Now, Zechariah did not always work in the temple. No doubt he earned a living through his ordinary work in the Judean hill country where he lived. Yet, as a member of a priestly family, when it was time for Zechariah’s division to serve in the temple, he worked hard in this aspect of his life’s work.
Of course, what happened to Zechariah as he was burning incense in the temple was not typical. In fact, it was a once-in-a-lifetime experience. An angel appeared to him, revealing that his elderly wife would give birth to a son. When Zechariah disbelieved the angel’s promise, the priest became unable to speak until the day of his son’s birth. Nevertheless, God did as the angel had foretold, and Zechariah’s wife Elizabeth did give birth to a son, the person we know as John the Baptist.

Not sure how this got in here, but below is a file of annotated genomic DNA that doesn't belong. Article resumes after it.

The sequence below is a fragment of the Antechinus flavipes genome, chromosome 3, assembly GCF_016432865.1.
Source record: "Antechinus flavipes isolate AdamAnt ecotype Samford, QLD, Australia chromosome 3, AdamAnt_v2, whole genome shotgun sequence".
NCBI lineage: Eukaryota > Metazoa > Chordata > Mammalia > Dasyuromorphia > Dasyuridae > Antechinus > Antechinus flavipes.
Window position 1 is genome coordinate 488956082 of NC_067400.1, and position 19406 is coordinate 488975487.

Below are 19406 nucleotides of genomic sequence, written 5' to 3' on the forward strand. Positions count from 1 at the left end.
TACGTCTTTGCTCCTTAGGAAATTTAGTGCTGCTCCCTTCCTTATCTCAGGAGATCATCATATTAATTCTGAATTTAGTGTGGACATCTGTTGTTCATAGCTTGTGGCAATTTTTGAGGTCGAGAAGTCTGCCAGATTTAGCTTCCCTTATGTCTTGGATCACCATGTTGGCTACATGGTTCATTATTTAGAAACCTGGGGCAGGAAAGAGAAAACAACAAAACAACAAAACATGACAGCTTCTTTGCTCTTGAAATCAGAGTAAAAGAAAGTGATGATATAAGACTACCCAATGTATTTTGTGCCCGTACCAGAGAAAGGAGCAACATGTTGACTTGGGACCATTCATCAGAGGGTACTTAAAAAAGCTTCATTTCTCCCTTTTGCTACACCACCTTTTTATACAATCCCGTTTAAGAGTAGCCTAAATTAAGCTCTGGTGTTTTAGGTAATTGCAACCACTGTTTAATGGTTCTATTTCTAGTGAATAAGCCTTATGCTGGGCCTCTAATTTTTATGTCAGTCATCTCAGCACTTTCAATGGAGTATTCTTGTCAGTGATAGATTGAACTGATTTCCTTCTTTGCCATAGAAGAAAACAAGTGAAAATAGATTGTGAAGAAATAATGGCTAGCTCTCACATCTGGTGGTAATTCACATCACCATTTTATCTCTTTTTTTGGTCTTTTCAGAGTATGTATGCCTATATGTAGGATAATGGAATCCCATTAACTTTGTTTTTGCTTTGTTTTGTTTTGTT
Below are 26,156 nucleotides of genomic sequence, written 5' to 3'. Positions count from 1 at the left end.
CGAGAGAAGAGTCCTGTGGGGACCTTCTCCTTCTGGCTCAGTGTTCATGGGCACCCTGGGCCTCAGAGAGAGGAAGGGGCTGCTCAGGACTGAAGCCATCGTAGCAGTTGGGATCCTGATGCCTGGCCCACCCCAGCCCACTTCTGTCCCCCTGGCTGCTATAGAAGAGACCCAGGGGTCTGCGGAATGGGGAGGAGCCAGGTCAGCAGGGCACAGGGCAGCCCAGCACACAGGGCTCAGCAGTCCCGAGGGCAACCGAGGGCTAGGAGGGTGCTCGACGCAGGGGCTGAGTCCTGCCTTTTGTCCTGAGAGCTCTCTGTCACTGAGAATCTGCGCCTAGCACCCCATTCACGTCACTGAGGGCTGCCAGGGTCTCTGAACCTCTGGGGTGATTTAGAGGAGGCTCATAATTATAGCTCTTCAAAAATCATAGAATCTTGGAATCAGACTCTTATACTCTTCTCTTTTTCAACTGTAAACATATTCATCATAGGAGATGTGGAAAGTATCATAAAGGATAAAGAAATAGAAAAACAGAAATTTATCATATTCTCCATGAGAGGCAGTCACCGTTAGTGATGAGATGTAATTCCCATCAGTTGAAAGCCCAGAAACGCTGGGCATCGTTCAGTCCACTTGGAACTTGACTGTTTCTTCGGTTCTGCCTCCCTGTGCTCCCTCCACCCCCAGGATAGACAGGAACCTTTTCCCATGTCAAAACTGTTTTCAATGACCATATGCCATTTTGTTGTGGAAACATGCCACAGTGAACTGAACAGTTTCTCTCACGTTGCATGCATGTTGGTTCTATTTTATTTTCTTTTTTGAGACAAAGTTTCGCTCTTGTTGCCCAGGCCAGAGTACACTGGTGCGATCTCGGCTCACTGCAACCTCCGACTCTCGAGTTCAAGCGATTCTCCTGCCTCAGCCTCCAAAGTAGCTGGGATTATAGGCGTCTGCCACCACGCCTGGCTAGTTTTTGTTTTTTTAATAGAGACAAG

Probably the main reason that Zechariah doubted the angel’s revelation was Zechariah’s knowledge of basic human physiology. Elderly women like Elizabeth do not give birth. But I wonder if Zechariah responded as he did to the angel, in part, because he was so focused on his work that he was not prepared to be interrupted by God. Maybe I’m reading too much of myself into this story. Maybe not. But the truth is that I can concentrate so completely on my work that I can easily miss God’s interruptions. Perhaps you can relate.
This story from Luke 1 reminds me that God can and will interrupt our ordinary lives, including our work, when he wants to do something special with us. May we be ready, attentive to God’s surprises, whether they come in the form of an angel, or the whisper of the Spirit, or the news of a friend in need.
QUESTIONS TO CONSIDER:
Have there been times in your working life when God has interrupted or surprised you? What happened? How did you respond?
How can we focus on our work in order to honor God in what we do each day and, at the same time, be open to God’s interruptions?
Has God been saying or doing anything unexpected in your work recently? How might you respond to this?